The name of the individual is Michael Levin, and he’s the professor of the Tufts Center for Regenerative and Developmental Biology at Tufts University. An article recently published in Muse magazine tells of Levin’s belief that the electric signaling of the cells of the human body may be a key to many other functions, including regeneration. Levin even feels that understanding the role of electricity in our bodies might eventually allow people to regrow a lost leg or arm!
This reminds me of the time when my book on electricity was first published, and then later translated into Italian. I was pleased to learn that one of my counterparts on the other side of the Atlantic, an Italian scientist named Luigi Galvani, of Bologna, had read my book, and was influenced by my “one fluid” theory, including my explanation of the Leyden Jar, an early type of condenser. Galvani came up with an analogy between the Leyden Jar and animal muscle, and so carried out his experiments with this in mind. He, like myself, used lightning to study electricity, in his particular case, its effects on muscular contractions in a frog. He was able to prove that electricity produced muscular convulsions!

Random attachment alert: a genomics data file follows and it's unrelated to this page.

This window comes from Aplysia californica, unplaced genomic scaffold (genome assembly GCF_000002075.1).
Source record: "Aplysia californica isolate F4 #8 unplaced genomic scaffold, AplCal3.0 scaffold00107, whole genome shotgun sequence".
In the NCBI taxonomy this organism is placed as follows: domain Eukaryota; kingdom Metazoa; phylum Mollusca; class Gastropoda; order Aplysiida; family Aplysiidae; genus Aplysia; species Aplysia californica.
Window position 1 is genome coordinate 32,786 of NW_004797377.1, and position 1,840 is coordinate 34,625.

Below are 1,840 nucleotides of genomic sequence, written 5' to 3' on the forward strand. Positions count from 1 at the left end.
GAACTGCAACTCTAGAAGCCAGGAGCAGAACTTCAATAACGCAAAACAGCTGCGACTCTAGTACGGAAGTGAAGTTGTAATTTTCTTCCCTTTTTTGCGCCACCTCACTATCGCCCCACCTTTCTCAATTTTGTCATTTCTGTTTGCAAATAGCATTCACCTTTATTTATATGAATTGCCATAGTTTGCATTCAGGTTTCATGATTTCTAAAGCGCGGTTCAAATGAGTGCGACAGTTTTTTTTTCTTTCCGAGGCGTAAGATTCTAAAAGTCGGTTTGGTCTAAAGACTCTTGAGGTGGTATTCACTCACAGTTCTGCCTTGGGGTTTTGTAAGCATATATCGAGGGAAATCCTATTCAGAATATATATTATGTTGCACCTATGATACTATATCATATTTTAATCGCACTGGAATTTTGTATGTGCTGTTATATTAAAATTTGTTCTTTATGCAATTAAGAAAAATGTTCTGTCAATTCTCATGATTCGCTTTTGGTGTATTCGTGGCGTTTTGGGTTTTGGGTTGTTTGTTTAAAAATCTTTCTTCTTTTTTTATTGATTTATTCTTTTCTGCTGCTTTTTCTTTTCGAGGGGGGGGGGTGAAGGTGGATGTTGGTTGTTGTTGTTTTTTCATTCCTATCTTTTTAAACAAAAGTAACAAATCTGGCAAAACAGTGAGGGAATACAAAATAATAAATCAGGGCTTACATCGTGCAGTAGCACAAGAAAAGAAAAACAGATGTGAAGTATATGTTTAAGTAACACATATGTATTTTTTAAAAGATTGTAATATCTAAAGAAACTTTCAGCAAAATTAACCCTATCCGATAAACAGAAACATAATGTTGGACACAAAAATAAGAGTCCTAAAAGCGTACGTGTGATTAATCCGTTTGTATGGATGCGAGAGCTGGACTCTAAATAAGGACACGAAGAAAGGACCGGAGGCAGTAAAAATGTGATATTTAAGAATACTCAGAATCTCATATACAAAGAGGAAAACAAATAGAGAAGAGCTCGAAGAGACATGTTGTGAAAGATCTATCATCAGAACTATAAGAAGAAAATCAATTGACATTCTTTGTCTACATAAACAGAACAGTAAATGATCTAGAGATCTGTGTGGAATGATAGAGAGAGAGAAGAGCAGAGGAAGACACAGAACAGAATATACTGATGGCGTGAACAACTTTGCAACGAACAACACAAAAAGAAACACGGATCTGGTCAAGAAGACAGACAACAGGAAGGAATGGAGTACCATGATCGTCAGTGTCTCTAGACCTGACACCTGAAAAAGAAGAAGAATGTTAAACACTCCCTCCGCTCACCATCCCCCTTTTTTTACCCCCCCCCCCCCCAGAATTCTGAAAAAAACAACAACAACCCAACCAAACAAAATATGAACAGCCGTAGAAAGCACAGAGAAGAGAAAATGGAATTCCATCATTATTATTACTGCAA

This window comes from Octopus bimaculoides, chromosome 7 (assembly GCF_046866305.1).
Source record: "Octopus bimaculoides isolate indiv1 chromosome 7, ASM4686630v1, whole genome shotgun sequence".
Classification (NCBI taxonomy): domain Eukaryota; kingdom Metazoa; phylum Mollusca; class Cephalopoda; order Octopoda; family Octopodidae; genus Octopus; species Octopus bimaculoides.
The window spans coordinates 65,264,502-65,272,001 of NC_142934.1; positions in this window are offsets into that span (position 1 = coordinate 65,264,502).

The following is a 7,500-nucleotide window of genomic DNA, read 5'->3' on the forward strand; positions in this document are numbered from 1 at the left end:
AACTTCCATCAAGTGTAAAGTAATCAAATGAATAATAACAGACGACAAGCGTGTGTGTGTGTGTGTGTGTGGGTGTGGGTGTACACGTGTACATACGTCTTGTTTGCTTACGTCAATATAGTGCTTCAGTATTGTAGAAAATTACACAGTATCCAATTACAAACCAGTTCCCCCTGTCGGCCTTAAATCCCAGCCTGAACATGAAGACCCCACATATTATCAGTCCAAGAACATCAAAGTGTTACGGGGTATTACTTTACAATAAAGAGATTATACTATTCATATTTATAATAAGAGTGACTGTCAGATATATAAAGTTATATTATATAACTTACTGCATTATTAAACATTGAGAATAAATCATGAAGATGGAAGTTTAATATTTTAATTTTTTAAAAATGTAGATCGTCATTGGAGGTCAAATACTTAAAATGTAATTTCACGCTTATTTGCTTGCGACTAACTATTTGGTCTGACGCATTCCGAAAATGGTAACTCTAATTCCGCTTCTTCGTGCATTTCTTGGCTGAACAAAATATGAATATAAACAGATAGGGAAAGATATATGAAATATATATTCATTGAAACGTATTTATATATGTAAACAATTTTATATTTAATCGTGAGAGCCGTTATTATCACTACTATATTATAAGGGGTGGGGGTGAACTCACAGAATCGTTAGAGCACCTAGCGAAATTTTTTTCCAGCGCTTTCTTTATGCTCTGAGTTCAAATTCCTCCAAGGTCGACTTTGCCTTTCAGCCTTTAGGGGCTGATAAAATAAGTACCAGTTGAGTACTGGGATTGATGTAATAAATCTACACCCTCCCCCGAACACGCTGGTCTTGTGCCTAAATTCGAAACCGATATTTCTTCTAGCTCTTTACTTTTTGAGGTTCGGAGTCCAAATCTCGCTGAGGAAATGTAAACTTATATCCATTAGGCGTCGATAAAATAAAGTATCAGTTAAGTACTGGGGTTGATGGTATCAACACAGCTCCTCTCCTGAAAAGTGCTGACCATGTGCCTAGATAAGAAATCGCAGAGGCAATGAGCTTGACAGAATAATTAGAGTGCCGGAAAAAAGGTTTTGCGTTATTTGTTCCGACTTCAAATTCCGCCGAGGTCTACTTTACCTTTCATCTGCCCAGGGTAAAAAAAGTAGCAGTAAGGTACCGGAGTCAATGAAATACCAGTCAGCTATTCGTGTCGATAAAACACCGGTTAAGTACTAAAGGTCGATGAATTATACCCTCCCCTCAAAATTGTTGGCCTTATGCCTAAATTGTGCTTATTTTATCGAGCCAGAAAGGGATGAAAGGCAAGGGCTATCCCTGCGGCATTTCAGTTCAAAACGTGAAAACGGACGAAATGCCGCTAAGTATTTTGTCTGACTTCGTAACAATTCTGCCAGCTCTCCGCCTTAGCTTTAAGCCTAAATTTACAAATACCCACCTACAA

Of course it’s a very long stretch from the time of Galvani and myself to the present, and the work of Michael Levin. But who knew that Galvani’s famous jumping frogs would ultimately lead to such groundbreaking research at Tufts University? If Levin successfully continues with his work, we may even see electrical regeneration of lost human limbs in our lifetimes!
Your humble servant,